Despite these criticisms, I think Skyliners is one of the better lightweight Euros from this year’s Essen, and I think it’ll hang around in my collection.  It is a great family game, and the components and fun mechanics mean I’ll be willing to pull this off the shelf once or twice a year.  

Thoughts From Other Opinionated Gamers

Dale Yu: (Times played: 2) For a lighter game, this one fits the bill nicely.  I think that it might stand a chance at a recommendation for SdJ – given the choices of the past few years.  I’ve played both the introductory game and the full game once each, and after those experiences, I’d probably lean more towards the full game.  The added depth of the scoring prediction makes the game much more interesting and strategic.  Not only are you playing for a particular scoring set in each row, you also have to balance the potential rewards of playing a card earlier for higher possible antennae bonuses versus the higher likelihood of scoring points by playing your prediction later in the game.  I did not see any confusion with the antennae play in either version of the game, and I don’t think that either of my two boys had an issue either.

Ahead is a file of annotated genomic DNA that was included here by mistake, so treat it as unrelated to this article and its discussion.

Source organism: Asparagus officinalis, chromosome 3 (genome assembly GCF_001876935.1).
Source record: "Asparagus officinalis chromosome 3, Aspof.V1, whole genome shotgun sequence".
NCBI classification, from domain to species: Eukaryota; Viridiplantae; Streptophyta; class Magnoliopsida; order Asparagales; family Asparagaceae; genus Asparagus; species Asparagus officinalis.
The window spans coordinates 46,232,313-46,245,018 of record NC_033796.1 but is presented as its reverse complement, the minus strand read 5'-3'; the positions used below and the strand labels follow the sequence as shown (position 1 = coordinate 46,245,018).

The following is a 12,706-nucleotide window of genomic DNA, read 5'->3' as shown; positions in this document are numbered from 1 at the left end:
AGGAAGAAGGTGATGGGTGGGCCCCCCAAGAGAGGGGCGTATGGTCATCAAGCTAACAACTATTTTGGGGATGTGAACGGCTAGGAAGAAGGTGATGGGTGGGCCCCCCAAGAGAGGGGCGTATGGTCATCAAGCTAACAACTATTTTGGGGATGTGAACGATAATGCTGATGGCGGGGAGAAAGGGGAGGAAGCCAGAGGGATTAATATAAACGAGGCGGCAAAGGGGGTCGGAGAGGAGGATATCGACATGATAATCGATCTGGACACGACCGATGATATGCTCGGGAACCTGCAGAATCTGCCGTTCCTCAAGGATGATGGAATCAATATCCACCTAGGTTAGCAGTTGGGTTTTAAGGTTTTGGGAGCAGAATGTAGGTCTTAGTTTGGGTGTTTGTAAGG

Overall, it is a fairly light game, and I think this will also fit into the “super filler” category around here.  The game takes about 15-20 minutes to play, though there are a few turns where you really might need to take a step back (or perhaps around the table) to try to really see what each of your opponents sees.  

The only other possible catch for me here is that the game seems to only play well with 4 because with 3, someone is going to have neighbors on both sides while two players have one side free which makes for reduced competition, etc.  Now admittedly, I haven’t played the game with 3, so this is merely conjecture at this point.

Ratings from the Opinionated Gamers

  • I love it!  
  • I like it. Chris W., Dale Yu
  • Neutral.  Jonathan F., Rick T.
  • Not for me.